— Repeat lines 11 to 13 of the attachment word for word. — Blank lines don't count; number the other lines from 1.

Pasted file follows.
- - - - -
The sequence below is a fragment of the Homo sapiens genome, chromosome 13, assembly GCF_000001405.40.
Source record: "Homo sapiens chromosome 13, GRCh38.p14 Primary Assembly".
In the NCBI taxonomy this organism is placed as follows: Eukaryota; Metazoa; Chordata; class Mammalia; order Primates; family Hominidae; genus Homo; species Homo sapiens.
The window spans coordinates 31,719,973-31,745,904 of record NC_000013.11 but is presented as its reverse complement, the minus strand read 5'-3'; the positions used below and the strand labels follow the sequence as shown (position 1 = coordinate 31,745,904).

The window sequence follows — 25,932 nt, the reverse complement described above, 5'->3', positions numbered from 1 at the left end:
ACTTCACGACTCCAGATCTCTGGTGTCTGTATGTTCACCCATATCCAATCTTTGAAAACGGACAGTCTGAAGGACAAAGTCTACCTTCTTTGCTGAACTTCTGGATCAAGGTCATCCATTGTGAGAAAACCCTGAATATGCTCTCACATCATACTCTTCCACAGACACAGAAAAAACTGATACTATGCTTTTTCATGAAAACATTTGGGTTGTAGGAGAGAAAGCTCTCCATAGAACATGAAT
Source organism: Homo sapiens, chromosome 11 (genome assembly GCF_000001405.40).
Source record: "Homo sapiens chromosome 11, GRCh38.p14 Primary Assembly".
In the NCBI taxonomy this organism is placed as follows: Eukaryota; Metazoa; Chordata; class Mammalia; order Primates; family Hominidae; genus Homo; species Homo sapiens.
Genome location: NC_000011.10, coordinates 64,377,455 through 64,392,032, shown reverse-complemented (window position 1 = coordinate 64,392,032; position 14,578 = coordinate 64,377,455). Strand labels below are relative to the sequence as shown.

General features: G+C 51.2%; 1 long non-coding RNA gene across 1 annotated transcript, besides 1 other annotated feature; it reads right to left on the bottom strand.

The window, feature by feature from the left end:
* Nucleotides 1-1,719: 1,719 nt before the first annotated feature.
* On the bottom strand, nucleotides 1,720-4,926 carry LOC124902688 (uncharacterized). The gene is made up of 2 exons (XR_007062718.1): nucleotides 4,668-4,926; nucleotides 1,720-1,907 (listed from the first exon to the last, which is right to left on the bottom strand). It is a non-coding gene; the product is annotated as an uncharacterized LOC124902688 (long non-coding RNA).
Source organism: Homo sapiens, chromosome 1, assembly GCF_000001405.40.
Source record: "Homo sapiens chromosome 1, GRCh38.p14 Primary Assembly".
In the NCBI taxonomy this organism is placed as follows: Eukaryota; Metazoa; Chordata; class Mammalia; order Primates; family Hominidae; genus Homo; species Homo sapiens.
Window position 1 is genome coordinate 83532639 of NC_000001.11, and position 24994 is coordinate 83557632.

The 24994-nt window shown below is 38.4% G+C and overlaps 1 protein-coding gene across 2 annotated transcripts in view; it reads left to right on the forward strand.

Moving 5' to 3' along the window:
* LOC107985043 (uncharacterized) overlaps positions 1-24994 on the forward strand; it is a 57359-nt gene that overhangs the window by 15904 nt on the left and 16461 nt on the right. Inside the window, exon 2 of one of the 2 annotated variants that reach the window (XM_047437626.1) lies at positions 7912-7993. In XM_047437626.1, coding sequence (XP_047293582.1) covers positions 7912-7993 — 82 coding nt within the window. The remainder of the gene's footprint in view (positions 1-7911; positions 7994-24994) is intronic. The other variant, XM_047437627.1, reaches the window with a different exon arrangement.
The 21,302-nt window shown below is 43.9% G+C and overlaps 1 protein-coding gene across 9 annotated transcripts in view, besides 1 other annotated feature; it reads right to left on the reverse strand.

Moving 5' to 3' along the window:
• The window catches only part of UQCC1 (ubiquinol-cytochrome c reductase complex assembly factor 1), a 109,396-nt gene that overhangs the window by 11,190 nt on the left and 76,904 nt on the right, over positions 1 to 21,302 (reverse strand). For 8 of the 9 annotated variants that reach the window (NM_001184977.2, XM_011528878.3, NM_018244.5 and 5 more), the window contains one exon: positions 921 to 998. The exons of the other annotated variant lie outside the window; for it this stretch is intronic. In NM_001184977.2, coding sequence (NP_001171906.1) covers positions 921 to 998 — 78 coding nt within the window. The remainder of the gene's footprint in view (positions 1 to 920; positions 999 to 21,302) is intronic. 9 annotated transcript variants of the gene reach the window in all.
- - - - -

General features: G+C 51.2%; 1 long non-coding RNA gene across 1 annotated transcript, besides 1 other annotated feature; it reads right to left on the bottom strand.

The window, feature by feature from the left end:
* Nucleotides 1-1,719: 1,719 nt before the first annotated feature.